Marian Diamond, a neuroscientist who studied Albert Einstein's brain and was the first to show that the brain's anatomy can change with experience, died on July 25 in Oakland, Calif. She was 90. Diamond, a professor of integrative biology at the University of California-Berkeley, became famous in 1984 when she examined preserved slices of Einstein's brain and found it had more support cells than the average person's brain. On campus, she was known for walking to her packed anatomy classes carrying a flowered hatbox containing a preserved human brain. Her groundbreaking research on rats found that the brain can improve with enrichment, while impoverished environments can lower the capacity to learn, reports the AP.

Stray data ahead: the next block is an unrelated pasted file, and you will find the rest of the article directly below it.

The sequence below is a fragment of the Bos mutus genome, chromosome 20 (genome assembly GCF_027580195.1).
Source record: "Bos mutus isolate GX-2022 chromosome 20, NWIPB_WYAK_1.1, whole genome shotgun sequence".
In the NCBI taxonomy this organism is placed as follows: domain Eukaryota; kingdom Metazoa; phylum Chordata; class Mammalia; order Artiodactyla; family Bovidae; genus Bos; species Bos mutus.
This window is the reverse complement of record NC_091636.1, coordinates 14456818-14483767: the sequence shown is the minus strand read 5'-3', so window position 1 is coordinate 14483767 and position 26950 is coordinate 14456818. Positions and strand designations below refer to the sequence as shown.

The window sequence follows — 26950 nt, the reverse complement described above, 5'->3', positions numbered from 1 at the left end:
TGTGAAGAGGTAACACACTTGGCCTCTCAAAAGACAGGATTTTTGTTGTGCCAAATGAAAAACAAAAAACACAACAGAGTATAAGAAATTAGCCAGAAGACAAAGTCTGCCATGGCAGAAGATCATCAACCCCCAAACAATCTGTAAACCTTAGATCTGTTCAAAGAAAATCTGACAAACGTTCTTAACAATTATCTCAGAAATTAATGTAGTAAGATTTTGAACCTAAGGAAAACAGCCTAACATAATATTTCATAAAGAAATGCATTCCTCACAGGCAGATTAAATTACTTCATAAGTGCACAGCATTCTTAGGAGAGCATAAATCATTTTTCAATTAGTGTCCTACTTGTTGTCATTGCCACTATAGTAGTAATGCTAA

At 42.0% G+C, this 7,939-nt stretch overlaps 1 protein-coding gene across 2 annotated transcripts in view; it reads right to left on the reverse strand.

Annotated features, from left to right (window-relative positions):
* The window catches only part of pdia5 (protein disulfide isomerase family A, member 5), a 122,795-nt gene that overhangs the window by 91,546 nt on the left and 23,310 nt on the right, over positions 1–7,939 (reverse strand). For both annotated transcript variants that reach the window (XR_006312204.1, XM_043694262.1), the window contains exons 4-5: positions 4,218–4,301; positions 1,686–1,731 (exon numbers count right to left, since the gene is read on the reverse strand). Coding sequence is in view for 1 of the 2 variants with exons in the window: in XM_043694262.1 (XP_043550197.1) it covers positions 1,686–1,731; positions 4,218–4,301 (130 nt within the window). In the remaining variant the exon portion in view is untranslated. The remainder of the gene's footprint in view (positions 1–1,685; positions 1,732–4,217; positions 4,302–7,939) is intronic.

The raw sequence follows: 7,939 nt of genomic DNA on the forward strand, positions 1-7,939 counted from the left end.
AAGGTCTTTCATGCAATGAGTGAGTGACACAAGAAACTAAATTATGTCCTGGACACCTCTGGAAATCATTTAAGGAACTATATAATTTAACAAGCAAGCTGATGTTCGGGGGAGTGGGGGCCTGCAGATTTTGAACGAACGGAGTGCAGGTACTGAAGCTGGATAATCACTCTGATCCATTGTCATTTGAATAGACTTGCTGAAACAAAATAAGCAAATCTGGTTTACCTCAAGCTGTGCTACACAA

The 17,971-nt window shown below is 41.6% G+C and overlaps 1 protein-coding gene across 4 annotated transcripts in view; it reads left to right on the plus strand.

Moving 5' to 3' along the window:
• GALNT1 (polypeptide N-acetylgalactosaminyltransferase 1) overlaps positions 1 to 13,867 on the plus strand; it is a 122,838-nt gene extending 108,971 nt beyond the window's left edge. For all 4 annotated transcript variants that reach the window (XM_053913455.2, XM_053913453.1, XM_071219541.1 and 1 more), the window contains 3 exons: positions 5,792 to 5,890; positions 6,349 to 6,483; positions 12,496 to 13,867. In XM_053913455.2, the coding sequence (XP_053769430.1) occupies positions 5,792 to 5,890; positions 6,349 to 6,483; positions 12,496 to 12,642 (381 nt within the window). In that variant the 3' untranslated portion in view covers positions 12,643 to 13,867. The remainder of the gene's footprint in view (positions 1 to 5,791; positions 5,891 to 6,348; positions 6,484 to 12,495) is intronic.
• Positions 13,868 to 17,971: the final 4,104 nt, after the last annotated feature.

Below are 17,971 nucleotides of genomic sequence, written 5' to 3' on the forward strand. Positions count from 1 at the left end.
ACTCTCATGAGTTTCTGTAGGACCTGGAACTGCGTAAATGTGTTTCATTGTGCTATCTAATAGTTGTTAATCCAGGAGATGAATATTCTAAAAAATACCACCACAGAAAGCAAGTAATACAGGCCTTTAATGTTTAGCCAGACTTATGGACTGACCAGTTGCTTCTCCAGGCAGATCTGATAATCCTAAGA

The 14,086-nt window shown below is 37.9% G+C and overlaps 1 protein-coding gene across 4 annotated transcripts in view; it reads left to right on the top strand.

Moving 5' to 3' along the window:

"Her research ... has literally changed the world," said George Brooks, a UC Berkeley colleague. Her subsequent research found that the brain can continue to develop at any age, that male and female brains are structured differently, and that brain stimulation can improve the immune system. She regularly encouraged activities, both mental and physical, that enrich the brain, and she continued to conduct research and teach until 2014, when she retired at the age of 87. She blazed trails along the way: The Washington Post reports she became Cornell University's first female science instructor in 1955. Diamond is survived by four children; her first child's birth happened the same year that she got her doctorate. (Read more obituary stories.)